Deep Seabed Mining: Polymetallic Nodules or a Recipe for Friction

By Vice Admiral Vijay Shankar

This article was first published in the July 2013 issue of Geopolitics

Keywords:

Deep Seabed Mining, International Sea Bed Authority, Deep Sea Bed Mining Regime, Exploration areas in the Pacific, Exploration areas in the Indian Ocean, Battle of Yalu

To access full article:  Deep sea mining, Shankar

Excerpts:

The cooperative impulse to security, which would serve to stabilise the seabed regime, through joint restraint and enforced regulation, is weak. As China’s power and ambitions grow the differences and points of conflict with India and indeed the other major stake holders will mount. Exploitation of deep seabed resources is one such point.

Political Ends through Economic Investments: The Battle of Yalu 1904

In assessing the causes of conflict, economics as a causative principle has long been commonly sensed, but it was Marxian thought that gave it principal consideration. The classic archetype ran the following course: A capitalist, single or a group would invest in an economic backwater or a remote region with the intention either to create markets for surpluses or to corner valuable raw materials; and when foreign competition was encountered they would induce their governments to intervene diplomatically which would in turn sow the seeds for military confrontation. The problem with this simplistic pattern was that it never satisfactorily answered the question why would governments want to be so intensely associated with the investor? However, an inversion of this model may expose a more plausible basis.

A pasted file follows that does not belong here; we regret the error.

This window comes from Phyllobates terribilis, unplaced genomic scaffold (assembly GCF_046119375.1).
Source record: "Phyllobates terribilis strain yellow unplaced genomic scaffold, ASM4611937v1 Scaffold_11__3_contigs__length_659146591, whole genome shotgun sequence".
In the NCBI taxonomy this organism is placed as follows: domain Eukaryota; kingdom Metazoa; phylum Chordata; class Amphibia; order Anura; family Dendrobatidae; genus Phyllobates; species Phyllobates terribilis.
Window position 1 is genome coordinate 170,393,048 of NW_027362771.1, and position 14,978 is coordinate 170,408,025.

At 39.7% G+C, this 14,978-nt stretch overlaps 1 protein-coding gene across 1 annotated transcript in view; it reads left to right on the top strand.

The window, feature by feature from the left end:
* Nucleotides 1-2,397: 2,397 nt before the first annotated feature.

The Yalu river conflict of 1904 between Russia and Japan was an intriguing dispute that underscores the strategic “inversion” theory.[i] Russia, through a group of private investors set up an economic enterprise in Manchuria. The venture took the form of exploitation of a vast timber concession along the Yalu and Tumen Rivers on the border between Manchuria and Korea; earlier in 1896, a grateful Korean emperor who had been given sanctuary in the Russian legation at Seoul, proffered the dispensation to Russian business. The period of occurrence was at a time when this region was in considerable turmoil. Imperial spheres of influence had not been agreed to, particularly in the wake of the defeat of China in the Sino-Japanese war of 1895 when the area came notionally under Japanese hegemony but authority remained fuzzy. The proxy Russian entrepreneurs who through the machination of St. Petersburg acquired the concession also fashioned the East Asiatic Company which would serve as a political instrument for control over Korea with the strategic aim to forward a policy of imperial expansion in the Far East.[ii]